There’s been some huge DDoS (distributed denial of service) attacks over the years, but we’ve been…lucky?…enough to witness the latest raising of the stakes in the last couple of days.
GitHub, an incredibly important code resource for major organisations around the world, fell victim to a colossal DDoS attack on Wednesday—the largest ever on record—helped along by something called Memcrashing (more on this later). 1.35 terabits per second of traffic hit GitHub all at once, causing intermittent outages. However, GitHub was prepared, and the attackers backed off quickly when they realized they had met their match.
GitHub? What’s that?
Launched in 2008, GitHub is a launchpad for all things code—from a library of files with revisions to forks (branching off to make code alterations while leaving the originals untouched) to groups being able to alter code collaboratively. It’s a crucial resource for programmers.
Anything able to interfere with the otherwise smooth operation of GitHub could quickly cause chaos. If one of your company’s key pieces of DNA is rapid updates and alterations to code, then a GitHub crash could take you out of action until everything is up and working again. Of course, you should always have local copies of files in the event of an outage, but it’s not quite the same as being able to do everything, with everyone, at all hours of the day.
Many have speculated what would happen if GitHub were to have a total out-for-the-count moment, but thankfully we’re not quite at the level of Ancient Libraries of Alexandria panic.
For that, you need to know what Memcached is. Memcached is an open-source distributed caching system. Lots of sites and services make use of it to alleviate database load by caching things in RAM, and only rolling them out to places that need it, when they need it. Unfortunately, sysadmins are leaving Memcached exposed over the Internet (you’re not supposed to do this), and then people with mischief in mind are using those exposed nodes to “amplify” already powerful DDoS attacks into the digital stratosphere. The technical name for this is a “UDP-based reflection attack vector,” which is just a fancy way of saying, “We’re going to bury your server under a thousand miles of data-driven concrete.”
Despite the sheer size of the attack, Github had taken proactive steps to ensure any DDoS would have to jump through quite a few hoops to take the site offline. As it turns out, they had just ten minutes of intermittent downtime before anti-DDoS technology played the role of the calvary, and just eight minutes later, the attack started to drain away to nothing (by comparison).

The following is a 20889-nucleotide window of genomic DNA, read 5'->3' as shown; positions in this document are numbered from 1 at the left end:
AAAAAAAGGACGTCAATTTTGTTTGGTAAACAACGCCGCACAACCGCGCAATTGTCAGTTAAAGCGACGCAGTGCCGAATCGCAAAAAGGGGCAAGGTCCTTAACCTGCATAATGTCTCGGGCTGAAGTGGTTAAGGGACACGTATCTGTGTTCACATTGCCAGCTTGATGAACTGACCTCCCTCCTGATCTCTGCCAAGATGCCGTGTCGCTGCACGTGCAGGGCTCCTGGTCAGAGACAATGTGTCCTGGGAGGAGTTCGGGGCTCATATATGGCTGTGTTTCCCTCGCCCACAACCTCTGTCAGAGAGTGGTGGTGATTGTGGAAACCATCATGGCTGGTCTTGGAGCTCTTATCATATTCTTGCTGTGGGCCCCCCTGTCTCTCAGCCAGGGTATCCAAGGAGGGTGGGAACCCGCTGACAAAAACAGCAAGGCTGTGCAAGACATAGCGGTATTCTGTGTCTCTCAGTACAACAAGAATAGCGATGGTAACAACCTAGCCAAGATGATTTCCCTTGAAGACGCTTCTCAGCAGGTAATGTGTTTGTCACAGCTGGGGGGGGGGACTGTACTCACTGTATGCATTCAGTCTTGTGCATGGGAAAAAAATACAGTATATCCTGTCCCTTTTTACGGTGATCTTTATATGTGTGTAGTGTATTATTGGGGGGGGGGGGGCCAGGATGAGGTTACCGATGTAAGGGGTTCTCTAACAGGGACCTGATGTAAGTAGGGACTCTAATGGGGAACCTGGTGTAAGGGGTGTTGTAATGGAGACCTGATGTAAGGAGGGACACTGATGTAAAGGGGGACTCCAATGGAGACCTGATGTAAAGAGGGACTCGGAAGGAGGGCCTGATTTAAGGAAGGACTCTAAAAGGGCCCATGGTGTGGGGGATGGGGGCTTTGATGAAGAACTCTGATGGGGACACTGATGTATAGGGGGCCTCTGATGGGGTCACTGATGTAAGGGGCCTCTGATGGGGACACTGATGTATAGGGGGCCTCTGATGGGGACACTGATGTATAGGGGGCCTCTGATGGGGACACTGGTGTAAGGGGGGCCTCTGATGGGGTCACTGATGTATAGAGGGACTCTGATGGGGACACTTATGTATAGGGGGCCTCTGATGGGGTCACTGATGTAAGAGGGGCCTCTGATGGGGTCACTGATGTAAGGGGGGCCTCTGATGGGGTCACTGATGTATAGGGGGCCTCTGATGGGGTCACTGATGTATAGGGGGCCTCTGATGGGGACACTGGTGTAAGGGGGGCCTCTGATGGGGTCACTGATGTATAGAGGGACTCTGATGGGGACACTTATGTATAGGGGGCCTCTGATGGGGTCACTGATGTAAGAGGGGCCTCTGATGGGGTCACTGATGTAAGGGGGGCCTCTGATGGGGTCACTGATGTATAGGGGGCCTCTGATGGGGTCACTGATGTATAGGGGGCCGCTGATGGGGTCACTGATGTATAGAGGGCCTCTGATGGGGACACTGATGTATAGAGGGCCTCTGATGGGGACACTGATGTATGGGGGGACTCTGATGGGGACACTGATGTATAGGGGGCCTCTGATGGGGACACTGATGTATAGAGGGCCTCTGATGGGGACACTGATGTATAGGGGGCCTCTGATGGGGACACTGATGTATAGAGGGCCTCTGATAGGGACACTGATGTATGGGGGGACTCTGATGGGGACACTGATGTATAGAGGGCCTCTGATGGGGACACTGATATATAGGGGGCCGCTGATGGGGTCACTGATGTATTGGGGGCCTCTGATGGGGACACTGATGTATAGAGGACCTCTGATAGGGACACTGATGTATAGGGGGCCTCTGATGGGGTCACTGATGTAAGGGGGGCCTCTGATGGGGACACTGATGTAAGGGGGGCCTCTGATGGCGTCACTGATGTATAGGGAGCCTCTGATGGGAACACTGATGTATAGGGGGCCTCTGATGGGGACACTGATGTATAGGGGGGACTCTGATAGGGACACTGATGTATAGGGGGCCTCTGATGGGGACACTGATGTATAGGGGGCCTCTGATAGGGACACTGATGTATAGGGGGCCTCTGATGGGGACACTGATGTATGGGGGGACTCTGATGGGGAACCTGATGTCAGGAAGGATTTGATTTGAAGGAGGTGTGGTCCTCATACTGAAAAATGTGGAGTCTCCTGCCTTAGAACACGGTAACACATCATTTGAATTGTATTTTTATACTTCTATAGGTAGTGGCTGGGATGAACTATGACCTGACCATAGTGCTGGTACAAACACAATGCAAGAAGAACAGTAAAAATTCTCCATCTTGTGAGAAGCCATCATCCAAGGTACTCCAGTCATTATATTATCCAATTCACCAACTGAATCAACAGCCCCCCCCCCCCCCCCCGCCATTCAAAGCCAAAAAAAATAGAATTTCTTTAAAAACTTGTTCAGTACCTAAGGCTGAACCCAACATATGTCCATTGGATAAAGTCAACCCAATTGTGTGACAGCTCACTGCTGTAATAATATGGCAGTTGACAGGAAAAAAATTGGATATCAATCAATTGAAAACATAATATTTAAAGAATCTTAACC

Previously, on the “GitHub attacked by DDoS channel”…
You’d probably have to go back to 2015 and China’s so-called “Great Cannon” to see a similarly massive attack. The cannon was used to launch a five-day assault on, you guessed it, GitHub, and the suspicion was that the attacks were political in nature. This most recent attack is still a developing story, and it’ll be interesting to see where the blame potentially lies, though of course the main priority right now is that GitHub ensures they’re doing everything they can to ward off any follow-up attacks.
If you’re running Memcached and need to shore things up, there’s a couple of things you can try. You really owe it to your fellow netizens to patch any exposed soft spots; few have the resources available to GitHub, and even the mightiest may struggle with an attack clocking in at 51,000 times their original strength. If you’re just a regular organisation, with a regular website, and a standard off-the-shelf-hosting deal, you might have a bit more trouble. We’re back to that whole server, thousand miles, data-driven concrete thing again—and unlike GitHub, you probably won’t be able to claw your way back out until the attackers get bored and move on.
DDoS attacks have been around for a long time, and I remember when a 600MB+/second attack was the biggest thing around. Time and tech wait for no one, and the ability of scammers is now leagues beyond what was once available. The arms race between offence and defence where DDoS is concerned is never-ending, and it’s up to all of us to do our bit and help to keep the possibility of attacks down to a minimum.
Avoiding dubious files will help keep you out of a botnet attack. Hiding services from the web that don’t need to be there will prevent bad people from using them for nefarious purposes. Whether you’re in charge of a multinational corporation or you’re running your website and services from your home, there’s no excuse not to get patching and avoid a fresh wave of DDoS.
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